In case you haven’t heard, Sacramento cuisine and art have come together under the open sky in Midtown at the new Cantina Alley. Inspired by the art, food and atmosphere of Oaxaca, the Cantina Alley restaurant transports patrons to the streets of Mexico with not only delicious food, but authentic art and moments captured by photographer/visual artist Ruben Reveles. We caught up with the international man behind the lens over some mezcal at Cantina Alley to talk about the climate of the arts in Sacramento.
What inspires your art?
Creating is my meditation. Without it, other parts of my life would suffer. I find inspiration in patterns and forms in nature, walking around in the moment and being aware of my surroundings. My journeys to Mexico — being immersed in art and the unwavering spirit in the way they live their lives. The sound of my dreams, the energy that I see and the spiritual dimensions that I enter. And of course crows.
They are the beautiful creatures that seem to be everywhere. At my studio, just outside the door, I can hear them around when I’m working on images and the patterns that they make at night when they are in the trees. A lot of times people come and talk to me about crows during my shows. They seem to have a fascination with crows, but don’t quite know why.
When did you first consider yourself a “professional” artist?
I barely got comfortable calling myself an artist, so I guess that will come in time.
What are the best/worst parts of being a working artist in Sacramento?
The best part is that you can feel the creative energy in the city and how the city is defining itself artistically. The seeds that were planted are starting to bloom, but me must not forget the artists that were here before that paved the way. Much respect is due to them. [The worst part] is galleries closing at 9 p.m. There is so much life into the night. This is the realm of the artist, not so much in the daytime. Also, all the music venues that are closing. I think the city needs to do a better job at helping keep those venues alive. We all need those sounds to vibrate through the city.
Where are your favorite places to see art in the city?
Wherever my friends put on shows because I know they will usually combine other art forms into their shows. It makes it more dynamic and full of life.
Where can people see your art in the city?
Cantina Alley is where you will see a specific style in which they let me free to create an atmosphere. The bar itself has over 225 tile pieces of moments in Mexico from my travels. You can go by Son of a Bean on Del Paso [Boulevard], Kulture in Midtown, Miel apothecary in Oak Park and my studio in the Latino Center of Art and Culture. I am always happy to open [my studio] if people want to see it. As far as shows go, you can see my work around Second Saturdays and other strange little places.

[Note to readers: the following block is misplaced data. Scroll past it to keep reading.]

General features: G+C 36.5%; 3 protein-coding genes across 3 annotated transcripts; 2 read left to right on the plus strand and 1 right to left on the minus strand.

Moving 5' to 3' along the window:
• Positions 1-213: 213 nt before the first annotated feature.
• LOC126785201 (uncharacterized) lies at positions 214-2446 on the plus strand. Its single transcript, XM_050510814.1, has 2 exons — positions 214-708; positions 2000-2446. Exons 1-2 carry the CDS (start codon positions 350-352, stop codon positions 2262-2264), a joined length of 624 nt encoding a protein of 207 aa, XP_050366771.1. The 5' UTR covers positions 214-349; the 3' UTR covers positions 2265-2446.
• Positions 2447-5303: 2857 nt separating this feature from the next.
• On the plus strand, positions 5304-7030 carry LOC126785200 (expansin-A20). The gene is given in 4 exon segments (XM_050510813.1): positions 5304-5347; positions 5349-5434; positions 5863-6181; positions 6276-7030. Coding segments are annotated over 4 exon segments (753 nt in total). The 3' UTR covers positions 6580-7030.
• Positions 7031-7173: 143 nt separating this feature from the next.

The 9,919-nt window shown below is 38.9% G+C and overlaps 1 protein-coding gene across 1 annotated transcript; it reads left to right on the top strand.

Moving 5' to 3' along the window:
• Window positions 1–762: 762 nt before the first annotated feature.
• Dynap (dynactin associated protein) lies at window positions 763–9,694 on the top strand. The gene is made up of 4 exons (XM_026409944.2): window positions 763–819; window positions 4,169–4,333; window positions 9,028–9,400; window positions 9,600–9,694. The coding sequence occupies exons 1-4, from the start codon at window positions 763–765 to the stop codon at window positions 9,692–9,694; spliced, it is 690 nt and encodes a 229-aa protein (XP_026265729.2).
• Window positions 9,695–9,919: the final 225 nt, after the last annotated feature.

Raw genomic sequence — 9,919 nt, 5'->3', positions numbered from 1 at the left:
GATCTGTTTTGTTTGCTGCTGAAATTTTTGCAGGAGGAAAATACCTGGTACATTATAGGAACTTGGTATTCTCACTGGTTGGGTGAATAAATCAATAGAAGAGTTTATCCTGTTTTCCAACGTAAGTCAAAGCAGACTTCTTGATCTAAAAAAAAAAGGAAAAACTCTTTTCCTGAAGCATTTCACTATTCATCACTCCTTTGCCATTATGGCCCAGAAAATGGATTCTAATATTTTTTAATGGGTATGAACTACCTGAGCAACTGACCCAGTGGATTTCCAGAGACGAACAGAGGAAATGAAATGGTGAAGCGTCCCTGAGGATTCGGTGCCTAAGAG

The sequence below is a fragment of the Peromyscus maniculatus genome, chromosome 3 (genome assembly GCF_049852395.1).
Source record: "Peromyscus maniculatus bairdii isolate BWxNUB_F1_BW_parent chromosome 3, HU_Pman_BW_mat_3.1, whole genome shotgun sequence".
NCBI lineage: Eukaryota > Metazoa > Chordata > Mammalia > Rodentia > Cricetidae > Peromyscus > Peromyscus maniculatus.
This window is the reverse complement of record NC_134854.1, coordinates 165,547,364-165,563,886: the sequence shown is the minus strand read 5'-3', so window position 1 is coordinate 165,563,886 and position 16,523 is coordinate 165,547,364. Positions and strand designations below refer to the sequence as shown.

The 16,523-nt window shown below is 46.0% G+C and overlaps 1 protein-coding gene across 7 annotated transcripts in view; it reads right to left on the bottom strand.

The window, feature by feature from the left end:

Tequila or mezcal and why?
Definitely mezcal — because when creating art, I like to sip art. Going to Oaxaca and watching the Mezcaleros at the palenque making mezcal is like watching an artist create a piece. I often enjoy a MezCali cocktail while working on art. It brings the best of two worlds together for a wonderful trip into the creative.
Have an artist you want us to feature in our monthly Q&A? Tweet us @comstocksmag with the hashtag #ArtExposed.
It’s been 12 years since Estella Sanchez signed rent papers on the first Sol Collective Arts and Cultural Center in Del Paso Heights. More than a decade, hundreds of art exhibitions and thousands of community events later, Sol Collective recently purchased the building on 21st Street in Sacramento. We sat down with Sanchez to talk art, activism, the importance of building ownership and snacks.
Sometimes it’s better the second time around. At least, that’s what Sacramento artist and gallery owner Theresa Gutierrez, aka Lady Tee, believes. Recently retired as chief of the Centralized Operations Unit in the Center for Health Care Quality of the California Department of Public Health, Gutierrez has become a fixture in the local arts scene with her mural work and recent opening of the ARTners Collaborative in the heart of downtown.
April is National Poetry Month and if you’re looking for poetry in Sacramento, “Mahogany Urban Poetry” at Queen Sheba Ethiopian Cuisine on Broadway is a mandatory first stop. For almost 18 years, Mahogany has provided a weekly stage every Wednesday night for both local and touring poets to express fearlessly.
Most recently known for her work with M5’s Art Hotel and Art Street, Franceska Gamez has left her mark as a muralist from coast to coast. Gamez sat down with Comstock’s in between sledgehammer swings deconstructing Art Street to talk about her early influences, creative messages and deserted islands.